A 32-year-old mother was almost killed by her unborn child's fingernail.

After delivering five-week premature twins, Angela Cottam almost died after what doctors suspect was a fingernail or hair from one of the twins passed into her bloodstream while she was giving birth, according to Australian NEWS.com.au.

The extremely rare condition, estimated to happen only once in 80,000 births, caused Cottam to suffer severe internal bleeding and her lungs to collapse.

She had lost seven pints of blood, needed 22 transfusions and spent 12 hours in coma when doctors told her family that she might not survive.

"I feel so lucky to be here and really blessed that both the girls are with us because it could have been so different," Cottam said, according to NEWS.com.au.

"There are moments when I've been on my own and I've had a little cry and thought 'What if?' But I try not to dwell on that and just thank my lucky stars the doctors and midwives on duty that day recognized what was happening," she said.

The elementary school teacher said knowing that she almost died changed her perspective on life.

"I'm more laid back and I am enjoying being a mom more than ever because I know we were so close to losing so much," she added.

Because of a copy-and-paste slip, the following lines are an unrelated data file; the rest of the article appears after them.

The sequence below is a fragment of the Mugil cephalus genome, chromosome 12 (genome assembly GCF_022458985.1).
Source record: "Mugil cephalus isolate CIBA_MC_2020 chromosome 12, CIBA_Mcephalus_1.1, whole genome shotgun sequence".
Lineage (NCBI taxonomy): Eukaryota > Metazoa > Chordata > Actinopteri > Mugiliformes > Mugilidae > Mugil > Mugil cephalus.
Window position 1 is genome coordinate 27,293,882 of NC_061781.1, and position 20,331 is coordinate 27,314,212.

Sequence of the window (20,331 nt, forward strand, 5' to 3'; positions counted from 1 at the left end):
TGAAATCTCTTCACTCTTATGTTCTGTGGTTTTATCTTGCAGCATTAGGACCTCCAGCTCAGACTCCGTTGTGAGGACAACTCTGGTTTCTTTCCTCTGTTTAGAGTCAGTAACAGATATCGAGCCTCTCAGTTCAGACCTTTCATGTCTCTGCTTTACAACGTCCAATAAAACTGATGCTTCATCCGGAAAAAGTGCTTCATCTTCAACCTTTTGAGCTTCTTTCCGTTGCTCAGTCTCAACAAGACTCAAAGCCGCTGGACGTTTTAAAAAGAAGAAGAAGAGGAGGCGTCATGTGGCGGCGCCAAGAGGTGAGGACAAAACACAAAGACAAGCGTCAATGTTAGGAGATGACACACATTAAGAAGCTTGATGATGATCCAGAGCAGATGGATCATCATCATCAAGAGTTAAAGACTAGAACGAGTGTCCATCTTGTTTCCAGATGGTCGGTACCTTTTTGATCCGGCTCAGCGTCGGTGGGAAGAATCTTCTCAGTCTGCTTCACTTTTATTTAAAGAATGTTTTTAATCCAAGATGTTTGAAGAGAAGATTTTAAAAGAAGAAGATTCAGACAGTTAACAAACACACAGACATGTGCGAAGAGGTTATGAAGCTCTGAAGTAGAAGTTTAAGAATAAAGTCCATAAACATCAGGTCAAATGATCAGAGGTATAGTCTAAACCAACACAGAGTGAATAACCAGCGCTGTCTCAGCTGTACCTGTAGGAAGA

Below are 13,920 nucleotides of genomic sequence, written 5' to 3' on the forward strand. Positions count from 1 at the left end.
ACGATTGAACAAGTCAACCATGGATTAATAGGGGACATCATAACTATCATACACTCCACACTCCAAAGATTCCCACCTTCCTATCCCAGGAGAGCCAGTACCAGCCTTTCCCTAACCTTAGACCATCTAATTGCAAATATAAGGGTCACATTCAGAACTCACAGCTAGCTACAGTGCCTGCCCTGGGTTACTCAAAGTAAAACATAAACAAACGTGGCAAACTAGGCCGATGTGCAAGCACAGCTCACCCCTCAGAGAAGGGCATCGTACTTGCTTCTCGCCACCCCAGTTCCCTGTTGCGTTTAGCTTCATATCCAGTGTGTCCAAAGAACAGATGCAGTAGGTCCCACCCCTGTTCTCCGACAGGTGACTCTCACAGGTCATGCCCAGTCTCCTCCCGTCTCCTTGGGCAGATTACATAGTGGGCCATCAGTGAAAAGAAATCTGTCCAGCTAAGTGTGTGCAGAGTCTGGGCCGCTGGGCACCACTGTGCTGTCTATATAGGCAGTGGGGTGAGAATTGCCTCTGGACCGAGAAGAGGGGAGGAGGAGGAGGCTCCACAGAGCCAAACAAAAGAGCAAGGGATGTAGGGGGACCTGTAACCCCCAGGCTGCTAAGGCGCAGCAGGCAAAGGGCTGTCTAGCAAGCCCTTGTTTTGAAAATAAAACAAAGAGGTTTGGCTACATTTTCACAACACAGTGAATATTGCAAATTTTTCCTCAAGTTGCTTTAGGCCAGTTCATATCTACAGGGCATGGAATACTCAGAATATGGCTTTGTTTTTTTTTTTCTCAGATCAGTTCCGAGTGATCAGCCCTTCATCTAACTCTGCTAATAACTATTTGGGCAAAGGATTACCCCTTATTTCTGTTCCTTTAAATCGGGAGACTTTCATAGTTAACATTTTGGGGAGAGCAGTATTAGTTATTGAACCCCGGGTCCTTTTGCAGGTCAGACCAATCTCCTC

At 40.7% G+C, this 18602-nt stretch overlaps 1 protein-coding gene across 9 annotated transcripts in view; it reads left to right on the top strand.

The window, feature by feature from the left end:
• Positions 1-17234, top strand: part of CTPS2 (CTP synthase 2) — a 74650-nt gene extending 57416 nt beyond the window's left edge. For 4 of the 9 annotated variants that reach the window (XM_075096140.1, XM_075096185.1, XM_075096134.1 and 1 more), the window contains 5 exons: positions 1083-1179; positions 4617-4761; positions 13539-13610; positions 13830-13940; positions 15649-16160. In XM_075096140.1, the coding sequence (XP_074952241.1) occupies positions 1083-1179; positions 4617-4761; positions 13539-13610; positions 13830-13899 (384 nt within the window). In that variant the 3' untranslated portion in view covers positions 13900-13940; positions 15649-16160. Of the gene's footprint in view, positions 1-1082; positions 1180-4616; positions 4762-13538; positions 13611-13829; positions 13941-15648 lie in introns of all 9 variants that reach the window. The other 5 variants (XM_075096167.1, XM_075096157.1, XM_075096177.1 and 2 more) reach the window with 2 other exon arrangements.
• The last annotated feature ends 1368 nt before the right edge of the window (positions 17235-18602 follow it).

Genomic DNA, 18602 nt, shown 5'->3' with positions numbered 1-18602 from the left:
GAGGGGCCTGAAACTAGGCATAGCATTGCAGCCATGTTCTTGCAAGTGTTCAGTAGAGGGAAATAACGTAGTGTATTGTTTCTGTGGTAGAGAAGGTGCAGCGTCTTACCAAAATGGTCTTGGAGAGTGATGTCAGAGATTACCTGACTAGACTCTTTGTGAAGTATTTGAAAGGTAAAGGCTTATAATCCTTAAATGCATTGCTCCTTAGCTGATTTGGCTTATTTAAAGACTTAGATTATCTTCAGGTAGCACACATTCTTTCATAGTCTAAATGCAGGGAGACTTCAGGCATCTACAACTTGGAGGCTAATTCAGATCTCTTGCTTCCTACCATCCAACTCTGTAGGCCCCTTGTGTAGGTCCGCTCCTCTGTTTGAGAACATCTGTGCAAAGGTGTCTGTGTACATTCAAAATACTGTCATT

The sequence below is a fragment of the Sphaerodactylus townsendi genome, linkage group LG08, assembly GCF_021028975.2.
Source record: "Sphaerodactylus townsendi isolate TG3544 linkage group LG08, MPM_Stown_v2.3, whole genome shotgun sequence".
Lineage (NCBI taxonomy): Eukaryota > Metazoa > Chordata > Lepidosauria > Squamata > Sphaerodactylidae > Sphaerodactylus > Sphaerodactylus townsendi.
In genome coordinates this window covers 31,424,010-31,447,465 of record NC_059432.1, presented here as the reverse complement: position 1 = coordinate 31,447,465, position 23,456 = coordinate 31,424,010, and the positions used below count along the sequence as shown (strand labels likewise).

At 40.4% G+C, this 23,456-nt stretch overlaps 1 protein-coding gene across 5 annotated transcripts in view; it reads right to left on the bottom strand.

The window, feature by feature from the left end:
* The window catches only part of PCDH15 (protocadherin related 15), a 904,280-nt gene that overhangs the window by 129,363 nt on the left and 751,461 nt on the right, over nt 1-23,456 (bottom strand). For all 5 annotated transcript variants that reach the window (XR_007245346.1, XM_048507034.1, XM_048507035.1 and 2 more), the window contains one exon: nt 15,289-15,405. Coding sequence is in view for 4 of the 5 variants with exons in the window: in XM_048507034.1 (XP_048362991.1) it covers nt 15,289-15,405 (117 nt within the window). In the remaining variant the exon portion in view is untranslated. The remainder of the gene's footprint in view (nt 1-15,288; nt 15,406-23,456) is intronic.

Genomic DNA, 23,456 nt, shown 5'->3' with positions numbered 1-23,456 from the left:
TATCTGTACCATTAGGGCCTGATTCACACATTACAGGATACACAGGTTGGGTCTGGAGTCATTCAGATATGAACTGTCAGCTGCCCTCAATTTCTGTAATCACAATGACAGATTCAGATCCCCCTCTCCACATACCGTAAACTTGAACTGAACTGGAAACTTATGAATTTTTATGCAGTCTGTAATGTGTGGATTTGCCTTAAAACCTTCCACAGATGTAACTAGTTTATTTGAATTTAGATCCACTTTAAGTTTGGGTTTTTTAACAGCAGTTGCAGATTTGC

The mother, who also has a four-year-old daughter Olivia, had been rushed to the Countess of Chester Hospital suffering from pre-eclampsia, a potentially deadly condition that causes high blood pressure and swelling in pregnancy.

Doctors had decided that the twins needed to deliver before Cottam's condition worsened. Doctors had induced Cottam's labor, and while the labor was progressing normally in the beginning, a midwife became concerned after Cottam started coughing and having difficulty breathing.

Doctors realized that Cottam's lungs were collapsing because she was suffering from amniotic fluid embolism, a rare condition where fluid from the sac surrounding the infant seeps into the mother's bloodstream through blood vessels in the womb.

Doctors believe that a fingernail or piece of hair from the unborn children might have traveled to Cottam's lungs, triggering a severe allergic reaction.

Doctors had immediately started giving Cottam oxygen and rushed her to the operation room for a cesarean section to try to save her unborn twins.

After successfully delivering the twin girls, doctors realized that Cottam was hemorrhaging and that her blood had lost the ability to clot. Doctors then gave her 22 blood transfusions and managed to stabilize her three hours later.

Cottam, who was in a coma, had been taken to the intensive care unit and put on life-support. Doctors had told Cottam's husband that she could be in a coma for days or even weeks.

However, Cottam rose from her coma 12 hours later and was able to go home the following week.

"Amniotic fluid embolism is a unique, catastrophic condition," Dr. Usha Rao, the consultant obstetrician who treated the mother of three, told NEWS.com.au.

"Although we know it is more likely to occur in twin pregnancies or women who have their labor induced, they are not the direct cause. It is unpredictable, unpreventable and very rare," Rao said.